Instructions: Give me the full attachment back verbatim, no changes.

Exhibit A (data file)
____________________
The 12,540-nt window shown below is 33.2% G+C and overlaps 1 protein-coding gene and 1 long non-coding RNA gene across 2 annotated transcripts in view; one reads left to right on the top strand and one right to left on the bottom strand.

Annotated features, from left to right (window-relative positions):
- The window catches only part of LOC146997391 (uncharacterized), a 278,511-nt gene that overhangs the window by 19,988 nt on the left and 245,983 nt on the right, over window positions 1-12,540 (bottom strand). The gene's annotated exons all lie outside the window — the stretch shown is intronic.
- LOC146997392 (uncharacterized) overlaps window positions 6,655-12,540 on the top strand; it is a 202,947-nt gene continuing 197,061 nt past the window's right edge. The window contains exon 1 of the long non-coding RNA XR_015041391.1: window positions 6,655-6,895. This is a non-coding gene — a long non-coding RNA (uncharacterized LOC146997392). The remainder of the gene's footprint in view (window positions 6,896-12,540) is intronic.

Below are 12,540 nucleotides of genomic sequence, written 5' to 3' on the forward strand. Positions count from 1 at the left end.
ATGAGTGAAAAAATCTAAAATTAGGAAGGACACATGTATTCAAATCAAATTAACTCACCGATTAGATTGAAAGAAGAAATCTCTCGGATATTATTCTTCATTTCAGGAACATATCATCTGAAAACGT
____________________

The 12,540-nt window shown below is 33.2% G+C and overlaps 1 protein-coding gene and 1 long non-coding RNA gene across 2 annotated transcripts in view; one reads left to right on the top strand and one right to left on the bottom strand.

Annotated features, from left to right (window-relative positions):
- The window catches only part of LOC146997391 (uncharacterized), a 278,511-nt gene that overhangs the window by 19,988 nt on the left and 245,983 nt on the right, over window positions 1-12,540 (bottom strand). The gene's annotated exons all lie outside the window — the stretch shown is intronic.
- LOC146997392 (uncharacterized) overlaps window positions 6,655-12,540 on the top strand; it is a 202,947-nt gene continuing 197,061 nt past the window's right edge. The window contains exon 1 of the long non-coding RNA XR_015041391.1: window positions 6,655-6,895. This is a non-coding gene — a long non-coding RNA (uncharacterized LOC146997392). The remainder of the gene's footprint in view (window positions 6,896-12,540) is intronic.

Below are 12,540 nucleotides of genomic sequence, written 5' to 3' on the forward strand. Positions count from 1 at the left end.
ATGAGTGAAAAAATCTAAAATTAGGAAGGACACATGTATTCAAATCAAATTAACTCACCGATTAGATTGAAAGAAGAAATCTCTCGGATATTATTCTTCATTTCAGGAACATATCATCTGAAAACGT